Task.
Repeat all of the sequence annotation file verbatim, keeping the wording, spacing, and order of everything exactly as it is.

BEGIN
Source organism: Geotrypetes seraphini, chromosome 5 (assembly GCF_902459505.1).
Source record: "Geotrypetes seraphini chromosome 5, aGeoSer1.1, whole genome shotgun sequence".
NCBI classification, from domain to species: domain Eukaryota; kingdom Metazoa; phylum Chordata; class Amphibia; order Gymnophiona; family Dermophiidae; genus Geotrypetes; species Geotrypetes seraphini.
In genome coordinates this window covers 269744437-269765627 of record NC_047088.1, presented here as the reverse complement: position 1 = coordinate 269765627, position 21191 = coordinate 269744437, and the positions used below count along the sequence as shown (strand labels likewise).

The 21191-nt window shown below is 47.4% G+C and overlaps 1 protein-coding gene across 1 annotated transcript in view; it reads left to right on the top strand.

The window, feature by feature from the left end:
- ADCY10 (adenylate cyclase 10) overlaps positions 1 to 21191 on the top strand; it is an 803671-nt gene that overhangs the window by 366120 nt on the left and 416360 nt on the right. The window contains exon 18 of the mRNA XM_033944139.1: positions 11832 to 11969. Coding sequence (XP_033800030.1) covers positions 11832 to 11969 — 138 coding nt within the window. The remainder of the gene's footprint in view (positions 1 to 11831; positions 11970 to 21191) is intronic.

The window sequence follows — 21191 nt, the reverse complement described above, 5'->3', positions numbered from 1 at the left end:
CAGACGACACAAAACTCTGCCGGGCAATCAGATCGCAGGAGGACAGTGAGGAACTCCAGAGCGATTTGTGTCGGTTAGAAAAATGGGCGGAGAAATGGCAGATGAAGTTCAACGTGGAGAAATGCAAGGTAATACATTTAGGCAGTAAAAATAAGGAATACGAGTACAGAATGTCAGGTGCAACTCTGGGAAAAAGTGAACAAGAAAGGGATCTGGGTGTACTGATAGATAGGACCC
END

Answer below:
Source organism: Geotrypetes seraphini, chromosome 5 (assembly GCF_902459505.1).
Source record: "Geotrypetes seraphini chromosome 5, aGeoSer1.1, whole genome shotgun sequence".
NCBI classification, from domain to species: domain Eukaryota; kingdom Metazoa; phylum Chordata; class Amphibia; order Gymnophiona; family Dermophiidae; genus Geotrypetes; species Geotrypetes seraphini.
In genome coordinates this window covers 269744437-269765627 of record NC_047088.1, presented here as the reverse complement: position 1 = coordinate 269765627, position 21191 = coordinate 269744437, and the positions used below count along the sequence as shown (strand labels likewise).

The 21191-nt window shown below is 47.4% G+C and overlaps 1 protein-coding gene across 1 annotated transcript in view; it reads left to right on the top strand.

The window, feature by feature from the left end:
- ADCY10 (adenylate cyclase 10) overlaps positions 1 to 21191 on the top strand; it is an 803671-nt gene that overhangs the window by 366120 nt on the left and 416360 nt on the right. The window contains exon 18 of the mRNA XM_033944139.1: positions 11832 to 11969. Coding sequence (XP_033800030.1) covers positions 11832 to 11969 — 138 coding nt within the window. The remainder of the gene's footprint in view (positions 1 to 11831; positions 11970 to 21191) is intronic.

The window sequence follows — 21191 nt, the reverse complement described above, 5'->3', positions numbered from 1 at the left end:
CAGACGACACAAAACTCTGCCGGGCAATCAGATCGCAGGAGGACAGTGAGGAACTCCAGAGCGATTTGTGTCGGTTAGAAAAATGGGCGGAGAAATGGCAGATGAAGTTCAACGTGGAGAAATGCAAGGTAATACATTTAGGCAGTAAAAATAAGGAATACGAGTACAGAATGTCAGGTGCAACTCTGGGAAAAAGTGAACAAGAAAGGGATCTGGGTGTACTGATAGATAGGACCC